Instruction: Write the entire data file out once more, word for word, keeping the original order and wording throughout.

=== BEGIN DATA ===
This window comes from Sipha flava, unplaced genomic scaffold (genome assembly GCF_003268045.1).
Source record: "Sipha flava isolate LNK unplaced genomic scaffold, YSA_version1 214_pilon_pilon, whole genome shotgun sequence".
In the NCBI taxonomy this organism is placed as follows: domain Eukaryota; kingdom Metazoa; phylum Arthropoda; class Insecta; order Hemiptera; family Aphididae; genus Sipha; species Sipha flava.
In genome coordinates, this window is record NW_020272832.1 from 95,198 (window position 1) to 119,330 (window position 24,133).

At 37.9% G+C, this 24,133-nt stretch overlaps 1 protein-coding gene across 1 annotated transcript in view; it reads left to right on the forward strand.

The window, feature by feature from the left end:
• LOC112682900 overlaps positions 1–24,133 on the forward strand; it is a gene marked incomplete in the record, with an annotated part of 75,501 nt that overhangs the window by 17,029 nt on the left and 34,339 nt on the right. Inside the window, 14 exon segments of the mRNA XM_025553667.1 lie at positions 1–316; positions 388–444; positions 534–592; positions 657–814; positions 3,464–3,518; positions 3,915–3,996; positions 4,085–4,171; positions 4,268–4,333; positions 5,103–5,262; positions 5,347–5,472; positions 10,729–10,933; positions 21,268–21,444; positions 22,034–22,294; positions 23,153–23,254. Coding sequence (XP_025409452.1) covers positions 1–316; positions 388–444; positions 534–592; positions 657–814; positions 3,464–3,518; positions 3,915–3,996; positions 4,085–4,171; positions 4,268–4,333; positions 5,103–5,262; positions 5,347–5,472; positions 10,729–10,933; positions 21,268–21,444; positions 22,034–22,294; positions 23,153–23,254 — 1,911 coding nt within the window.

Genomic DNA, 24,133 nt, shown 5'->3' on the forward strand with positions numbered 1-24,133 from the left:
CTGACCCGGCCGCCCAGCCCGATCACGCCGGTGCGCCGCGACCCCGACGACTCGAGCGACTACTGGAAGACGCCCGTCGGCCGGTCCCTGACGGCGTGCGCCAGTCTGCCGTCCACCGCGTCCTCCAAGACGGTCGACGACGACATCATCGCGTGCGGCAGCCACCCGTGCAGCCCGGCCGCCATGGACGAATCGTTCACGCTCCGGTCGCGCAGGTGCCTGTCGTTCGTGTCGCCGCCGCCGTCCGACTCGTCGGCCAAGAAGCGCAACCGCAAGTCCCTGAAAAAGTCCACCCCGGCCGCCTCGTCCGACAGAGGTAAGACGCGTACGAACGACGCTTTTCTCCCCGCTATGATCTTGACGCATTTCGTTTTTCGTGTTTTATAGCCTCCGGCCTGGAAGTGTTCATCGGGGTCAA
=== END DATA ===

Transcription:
This window comes from Sipha flava, unplaced genomic scaffold (genome assembly GCF_003268045.1).
Source record: "Sipha flava isolate LNK unplaced genomic scaffold, YSA_version1 214_pilon_pilon, whole genome shotgun sequence".
In the NCBI taxonomy this organism is placed as follows: domain Eukaryota; kingdom Metazoa; phylum Arthropoda; class Insecta; order Hemiptera; family Aphididae; genus Sipha; species Sipha flava.
In genome coordinates, this window is record NW_020272832.1 from 95,198 (window position 1) to 119,330 (window position 24,133).

At 37.9% G+C, this 24,133-nt stretch overlaps 1 protein-coding gene across 1 annotated transcript in view; it reads left to right on the forward strand.

The window, feature by feature from the left end:
• LOC112682900 overlaps positions 1–24,133 on the forward strand; it is a gene marked incomplete in the record, with an annotated part of 75,501 nt that overhangs the window by 17,029 nt on the left and 34,339 nt on the right. Inside the window, 14 exon segments of the mRNA XM_025553667.1 lie at positions 1–316; positions 388–444; positions 534–592; positions 657–814; positions 3,464–3,518; positions 3,915–3,996; positions 4,085–4,171; positions 4,268–4,333; positions 5,103–5,262; positions 5,347–5,472; positions 10,729–10,933; positions 21,268–21,444; positions 22,034–22,294; positions 23,153–23,254. Coding sequence (XP_025409452.1) covers positions 1–316; positions 388–444; positions 534–592; positions 657–814; positions 3,464–3,518; positions 3,915–3,996; positions 4,085–4,171; positions 4,268–4,333; positions 5,103–5,262; positions 5,347–5,472; positions 10,729–10,933; positions 21,268–21,444; positions 22,034–22,294; positions 23,153–23,254 — 1,911 coding nt within the window.

Genomic DNA, 24,133 nt, shown 5'->3' on the forward strand with positions numbered 1-24,133 from the left:
CTGACCCGGCCGCCCAGCCCGATCACGCCGGTGCGCCGCGACCCCGACGACTCGAGCGACTACTGGAAGACGCCCGTCGGCCGGTCCCTGACGGCGTGCGCCAGTCTGCCGTCCACCGCGTCCTCCAAGACGGTCGACGACGACATCATCGCGTGCGGCAGCCACCCGTGCAGCCCGGCCGCCATGGACGAATCGTTCACGCTCCGGTCGCGCAGGTGCCTGTCGTTCGTGTCGCCGCCGCCGTCCGACTCGTCGGCCAAGAAGCGCAACCGCAAGTCCCTGAAAAAGTCCACCCCGGCCGCCTCGTCCGACAGAGGTAAGACGCGTACGAACGACGCTTTTCTCCCCGCTATGATCTTGACGCATTTCGTTTTTCGTGTTTTATAGCCTCCGGCCTGGAAGTGTTCATCGGGGTCAA